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COMPETITION BODY SETTLES: PRIMEDIA HIT WITH R2.7M PENALTY, GIVES R1.3M FREE AD SPACE TO SMMES

Philippa Larkin | 15 February 2024



Primedia has once again fallen foul of competition law as it was announced on Thursday that Primedia Outdoor, a division of Primedia, was slapped with a R2.7 million penalty and has to give R1.3m free ad space to small, medium and micro enterprises (SMMEs).


It is not the firm’s first brush in with the competition authorities. In 2019 cash-strapped public broadcaster the SABC, Primedia and Ster-Kinekor agreed to pay millions of rand in penalties, bonus advertising and Economic Development Fund contributions in a settlements agreement with the Competition Commission.


The Competition Commission on Thursday said it welcomed the Competition Tribunal’s green light to a consent deal reached between the Commission and advertising company Primedia Outdoor.


The February 13 Tribunal order follows an investigation by the Commission.

It found that between September 2004 and March 2018 media firms, under the auspices of an industry association Out of Home Media South Africa (OHMSA), had entered into collusive agreements, which fixed prices and trading conditions in contravention of the Competition Act.


OHMSA members include: Boo! Media; Insight Outdoor; Outdoor Network; Adreach; Tractor Outdoor; SP Media; Primedia Outdoor; JB Media; Likhwane Media; Anchor Zedo; Jonet Outdoor; Airport Media and OHMSA.


In December 2018, the Commissioner initiated a complaint alleging that various media firms, under OHMSA, agreed to develop a code of practice and standards that fixed payment and settlement terms, penalties and cancellation fees that they impose on advertising agencies, advertisers and poster buying specialists that purchase advertising space from them.


The Commission explained, “At the conclusion of its investigation, the Commission referred the complaint to the Tribunal for adjudication. Primedia, one of the respondents in the matter, has settled with the Commission agreeing to pay an administrative penalty of R2 717 950.


“Primedia has also agreed to provide free out-of-home advertising services to small, medium and micro enterprises (SMMEs) owned by historically disadvantaged persons (HDPs) to the value of R1 358 975 over a period of 12 months.”


Commissioner Doris Tshepe said in the statement, “Primedia is the first respondent to settle with the Commission. The Commission is encouraging the remaining 12 respondents to settle the case against them.”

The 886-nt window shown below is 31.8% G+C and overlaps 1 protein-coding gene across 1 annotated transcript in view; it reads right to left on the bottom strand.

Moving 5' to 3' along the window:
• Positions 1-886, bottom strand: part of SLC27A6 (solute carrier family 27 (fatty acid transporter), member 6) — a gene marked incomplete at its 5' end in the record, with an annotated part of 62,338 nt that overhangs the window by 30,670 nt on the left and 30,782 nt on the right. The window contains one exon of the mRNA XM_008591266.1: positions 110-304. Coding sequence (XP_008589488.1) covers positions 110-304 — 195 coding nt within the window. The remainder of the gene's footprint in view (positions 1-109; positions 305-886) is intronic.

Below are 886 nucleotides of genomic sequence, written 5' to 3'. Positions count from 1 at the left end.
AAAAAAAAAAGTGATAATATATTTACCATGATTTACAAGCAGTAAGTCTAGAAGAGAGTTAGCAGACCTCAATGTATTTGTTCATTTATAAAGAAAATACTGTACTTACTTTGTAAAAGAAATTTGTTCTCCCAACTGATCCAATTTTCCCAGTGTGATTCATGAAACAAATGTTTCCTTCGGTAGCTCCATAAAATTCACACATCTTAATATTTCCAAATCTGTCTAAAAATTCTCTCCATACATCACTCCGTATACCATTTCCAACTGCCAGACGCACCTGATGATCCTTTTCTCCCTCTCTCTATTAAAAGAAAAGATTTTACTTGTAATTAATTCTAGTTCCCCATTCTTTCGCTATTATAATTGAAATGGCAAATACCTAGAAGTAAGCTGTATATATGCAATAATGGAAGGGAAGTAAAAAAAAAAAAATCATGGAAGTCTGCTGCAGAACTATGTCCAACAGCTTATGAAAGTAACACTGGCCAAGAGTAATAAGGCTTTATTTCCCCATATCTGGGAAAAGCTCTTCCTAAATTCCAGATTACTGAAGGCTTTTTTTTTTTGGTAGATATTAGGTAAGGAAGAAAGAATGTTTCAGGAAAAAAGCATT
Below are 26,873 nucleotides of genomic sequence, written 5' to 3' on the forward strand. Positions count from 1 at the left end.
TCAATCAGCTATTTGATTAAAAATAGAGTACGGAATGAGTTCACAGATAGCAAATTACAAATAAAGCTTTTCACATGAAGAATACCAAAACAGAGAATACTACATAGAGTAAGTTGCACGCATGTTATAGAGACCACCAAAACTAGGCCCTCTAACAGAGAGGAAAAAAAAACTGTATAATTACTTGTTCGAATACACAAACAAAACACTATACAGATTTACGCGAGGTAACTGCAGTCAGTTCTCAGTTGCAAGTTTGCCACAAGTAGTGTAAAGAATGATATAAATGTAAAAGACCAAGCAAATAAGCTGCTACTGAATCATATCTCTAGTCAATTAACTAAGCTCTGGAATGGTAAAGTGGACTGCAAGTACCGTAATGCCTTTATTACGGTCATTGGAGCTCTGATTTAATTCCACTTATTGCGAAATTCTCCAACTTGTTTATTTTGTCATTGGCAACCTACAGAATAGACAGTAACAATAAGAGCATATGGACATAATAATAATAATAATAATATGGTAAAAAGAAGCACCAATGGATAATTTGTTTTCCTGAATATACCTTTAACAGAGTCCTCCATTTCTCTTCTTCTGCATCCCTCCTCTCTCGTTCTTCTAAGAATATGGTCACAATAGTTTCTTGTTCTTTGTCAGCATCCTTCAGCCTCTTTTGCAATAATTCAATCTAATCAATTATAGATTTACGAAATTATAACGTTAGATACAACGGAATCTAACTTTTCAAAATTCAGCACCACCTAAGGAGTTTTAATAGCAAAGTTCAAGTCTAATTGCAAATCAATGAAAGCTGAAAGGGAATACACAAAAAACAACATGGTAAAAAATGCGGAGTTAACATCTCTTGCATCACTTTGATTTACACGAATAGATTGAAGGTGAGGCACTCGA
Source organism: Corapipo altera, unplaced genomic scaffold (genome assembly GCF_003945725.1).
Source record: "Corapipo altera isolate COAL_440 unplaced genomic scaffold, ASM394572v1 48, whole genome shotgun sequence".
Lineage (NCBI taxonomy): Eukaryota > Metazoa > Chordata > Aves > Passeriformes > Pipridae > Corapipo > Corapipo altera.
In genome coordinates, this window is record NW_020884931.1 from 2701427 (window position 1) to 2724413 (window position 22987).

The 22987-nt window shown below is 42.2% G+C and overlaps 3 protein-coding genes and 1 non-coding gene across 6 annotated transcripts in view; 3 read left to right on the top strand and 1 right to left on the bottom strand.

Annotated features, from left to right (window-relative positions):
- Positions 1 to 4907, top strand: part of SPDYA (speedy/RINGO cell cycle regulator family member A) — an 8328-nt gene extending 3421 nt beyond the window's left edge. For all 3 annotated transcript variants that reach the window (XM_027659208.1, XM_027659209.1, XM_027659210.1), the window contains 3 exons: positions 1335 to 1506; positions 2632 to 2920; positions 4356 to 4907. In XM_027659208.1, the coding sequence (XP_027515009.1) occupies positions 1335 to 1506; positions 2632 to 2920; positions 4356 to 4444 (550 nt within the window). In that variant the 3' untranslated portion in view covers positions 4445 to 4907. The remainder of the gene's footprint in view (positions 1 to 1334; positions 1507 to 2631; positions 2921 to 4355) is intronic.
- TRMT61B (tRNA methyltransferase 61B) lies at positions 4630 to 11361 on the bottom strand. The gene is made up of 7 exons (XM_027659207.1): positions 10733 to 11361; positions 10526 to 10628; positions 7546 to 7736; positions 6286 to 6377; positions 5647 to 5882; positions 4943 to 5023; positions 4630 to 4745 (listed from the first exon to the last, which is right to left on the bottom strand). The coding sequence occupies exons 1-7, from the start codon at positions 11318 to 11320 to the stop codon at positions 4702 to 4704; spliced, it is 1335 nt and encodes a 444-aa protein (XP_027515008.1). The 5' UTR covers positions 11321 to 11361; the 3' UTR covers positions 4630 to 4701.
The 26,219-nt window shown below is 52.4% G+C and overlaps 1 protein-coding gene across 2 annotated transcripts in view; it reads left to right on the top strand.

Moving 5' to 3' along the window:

Background


September 2004 to about March 2018, OHMSA issued the Code of Practice and Standards for its members recording the following arrangement between the respondents:


– Where a Out of Home Media campaign is cancelled by an advertiser or the advertising agency, a cancellation fee of 75% of the balance of the contract is payable to the media owner;

– Where illumination of a sign has been sub-standard for a month or part thereof, 25% of the monthly rental fee is to be credited to the customer;

– Where a client or advertising agency is responsible for the supply of material for display on or in Out of Home Media and such material is delivered later than the date agreed, the media owner will be entitled to charge for full period of exposure without any compensation for late flighting; and

– Where campaigns run for three months or less, a fee for removal offaces or blanking of boards will be levied.

“This conduct may amount to price fixing and/or fixing of trading conditions in contravention of section 4(1)(b)(i) of the Act,” the Commission said.


2019 brush with the law


Primedia, following the admission of price and trading fixing in contravention of the Competition Act, had to pay an administrative penalty of more than R9.6m and provide 25% bonus advertising space for every rand of advertising space bought by qualifying small agencies over a period of three years, capped at R24m annually.


The company at the time also had to contribute roughly R3.4m to the EDF over three years.


The case is related to an investigation initiated in November 2011, which found that, through the Media Credit Co-Ordinators (MCC), various media companies agreed to offer similar discounts and payment terms to advertising agencies that place advertisements with MCC members.


‘Disclaimer - The views expressed here are not necessarily those of the BEE CHAMBER’.




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